Someone suggested I do a PhD given I was so excited by the opportunities we’d tasted.  So I am.  I’m collecting data from a number of universities (who I’m endeavouring to preserve anonymity for), and I feel immensely lucky to be allowed into them.  I’m a few years into it part time, and I feel I should emphasise that I don’t consider myself an expert in the method – the PhD had some teaching on using ethnography, but it’s primarily through the support of my excellent PhD supervisor, book learning and practice that I’m putting the methods into use.  I’m using ethnographic methods to find out what we all probably already know – that all the stats in the world can’t tell you want is really happening in our libraries, on our campuses, amongst those we support.  Don’t get me wrong.  Stats can tell you important things that you often already know but need support for (e.g. ‘we need more PCs/staff/insert all the important things here!  Here’s the proof!’).  They can support decisions that help improve the comfort and use of our visitors.  However, to really learn about what is going on in our libraries, and indeed many other places, we really need to try and find the time and money to conduct in-depth qualitative data collection.

There is no other way to learn about hidden/unseen usage.

There, I said it.  Our library users won’t even always be aware of those little additional things that are second nature in their behaviour but we don’t have a clue are happening, or sometimes do but have nothing that proves it.  But most of the time we don’t realise it is going on.  And we can use things like observational techniques to learn what’s going on (don’t forget that ethical check though!  Don’t just go striding into your spaces and watching everybody!).  I have learnt a huge amount about expected and unexpected use to date, but I’ve still got a long way to go.  I’ll use the observational data I gather with interviews with staff and students to learn more about whether the behaviour is common, and how they’d react if they were involved/observing it themselves.  I’m also approaching my research from a feminist perspective for the simple reason that I don’t think our spaces are as enabling and equal as we’d like to think.  This isn’t a negative way of viewing libraries as some might suggest, although it might produce data that could be viewed in a negative way.  This is a way of making positive changes to improve things, a way of making libraries better for as many people as we can.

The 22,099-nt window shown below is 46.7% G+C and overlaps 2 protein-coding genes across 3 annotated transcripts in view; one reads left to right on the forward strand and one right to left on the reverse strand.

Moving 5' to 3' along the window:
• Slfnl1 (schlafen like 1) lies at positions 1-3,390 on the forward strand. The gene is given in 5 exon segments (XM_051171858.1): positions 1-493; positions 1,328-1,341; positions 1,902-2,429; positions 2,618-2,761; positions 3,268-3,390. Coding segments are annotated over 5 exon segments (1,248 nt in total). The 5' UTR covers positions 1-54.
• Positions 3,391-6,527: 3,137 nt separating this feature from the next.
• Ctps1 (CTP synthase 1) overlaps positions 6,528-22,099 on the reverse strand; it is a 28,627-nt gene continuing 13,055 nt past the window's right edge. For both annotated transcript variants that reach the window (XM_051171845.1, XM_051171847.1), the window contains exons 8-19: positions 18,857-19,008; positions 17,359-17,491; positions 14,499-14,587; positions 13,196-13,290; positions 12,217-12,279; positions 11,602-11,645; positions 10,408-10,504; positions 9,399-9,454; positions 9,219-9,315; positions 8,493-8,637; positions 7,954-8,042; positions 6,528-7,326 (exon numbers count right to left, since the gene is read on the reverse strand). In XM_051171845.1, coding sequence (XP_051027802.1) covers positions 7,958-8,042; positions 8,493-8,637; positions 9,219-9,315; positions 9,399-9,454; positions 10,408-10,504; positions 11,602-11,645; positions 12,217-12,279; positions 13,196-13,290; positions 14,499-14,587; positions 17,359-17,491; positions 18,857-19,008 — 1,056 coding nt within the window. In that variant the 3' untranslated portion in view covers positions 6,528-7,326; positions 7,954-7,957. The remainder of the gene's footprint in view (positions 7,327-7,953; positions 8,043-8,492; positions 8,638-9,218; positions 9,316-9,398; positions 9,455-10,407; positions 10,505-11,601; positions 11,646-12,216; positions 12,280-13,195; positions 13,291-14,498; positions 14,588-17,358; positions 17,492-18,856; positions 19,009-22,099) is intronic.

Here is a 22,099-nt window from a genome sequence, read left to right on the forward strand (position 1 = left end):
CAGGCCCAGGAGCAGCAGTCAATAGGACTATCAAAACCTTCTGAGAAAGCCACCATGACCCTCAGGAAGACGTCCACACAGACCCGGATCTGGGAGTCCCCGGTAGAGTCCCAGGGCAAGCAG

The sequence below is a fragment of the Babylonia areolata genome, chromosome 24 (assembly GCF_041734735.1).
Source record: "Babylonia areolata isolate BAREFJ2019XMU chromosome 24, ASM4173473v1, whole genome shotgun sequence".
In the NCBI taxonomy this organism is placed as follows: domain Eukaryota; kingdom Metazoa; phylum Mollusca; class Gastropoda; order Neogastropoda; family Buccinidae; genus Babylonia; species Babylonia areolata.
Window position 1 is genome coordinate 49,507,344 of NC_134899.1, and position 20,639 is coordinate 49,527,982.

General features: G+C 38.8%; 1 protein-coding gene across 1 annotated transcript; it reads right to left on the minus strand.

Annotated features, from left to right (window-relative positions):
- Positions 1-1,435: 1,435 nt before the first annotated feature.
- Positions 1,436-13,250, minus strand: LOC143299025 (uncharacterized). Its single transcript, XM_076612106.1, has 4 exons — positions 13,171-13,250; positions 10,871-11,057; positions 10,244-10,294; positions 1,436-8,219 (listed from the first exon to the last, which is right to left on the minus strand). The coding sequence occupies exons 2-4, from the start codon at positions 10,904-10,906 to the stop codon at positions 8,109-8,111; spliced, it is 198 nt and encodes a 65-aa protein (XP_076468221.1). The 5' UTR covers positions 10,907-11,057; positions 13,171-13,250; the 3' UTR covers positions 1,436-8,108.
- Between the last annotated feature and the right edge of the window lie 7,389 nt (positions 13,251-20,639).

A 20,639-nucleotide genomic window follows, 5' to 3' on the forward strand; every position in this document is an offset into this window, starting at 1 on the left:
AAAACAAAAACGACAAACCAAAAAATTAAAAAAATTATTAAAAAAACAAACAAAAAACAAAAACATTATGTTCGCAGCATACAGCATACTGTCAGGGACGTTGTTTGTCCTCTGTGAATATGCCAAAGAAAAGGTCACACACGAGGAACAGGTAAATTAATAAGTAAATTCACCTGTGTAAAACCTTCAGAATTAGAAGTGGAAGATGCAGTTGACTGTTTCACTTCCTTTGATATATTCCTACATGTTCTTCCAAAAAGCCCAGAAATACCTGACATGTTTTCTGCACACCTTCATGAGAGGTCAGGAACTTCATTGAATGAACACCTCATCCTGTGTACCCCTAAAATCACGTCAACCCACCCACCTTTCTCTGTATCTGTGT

On a smaller scale, even something as simple as providing a way of library users to give feedback on specific issues or spaces such as leaving flip charts with questions on them in the middle of an area can help you find out all kinds of things.  And the fantastic cognitive mapping method used by many ethnographic campus studies including the ERIAL Project (one of the few cross-university pieces of research I’ve seen to date) is something anyone can try out with their students.  I’ve run simple workshops with university staff asking them to create their own ideal study environment, without any limitations, using whatever media they like (play dough, Lego, drawing, or even just listing the features) with fascinating results.  It helped them to see just how different preferences and usage can be even just amongst themselves, and thus think about the potential for variety of preferences amongst students.  And it was fun, too!

And if you think this kind of stuff is new in libraries, think again.  While the method obviously isn’t a new technique, as Andy Priestner has already discussed on this blog, you might be surprised to hear that some library behaviours aren’t that different either…  Ethnographic methods are most definitely not a fad method of data collection in libraries, and will be around for some time yet!

Bryony Ramsden
Subject Librarian
University of Huddersfield


Image credit: Jaybird via Flickr Creative Commons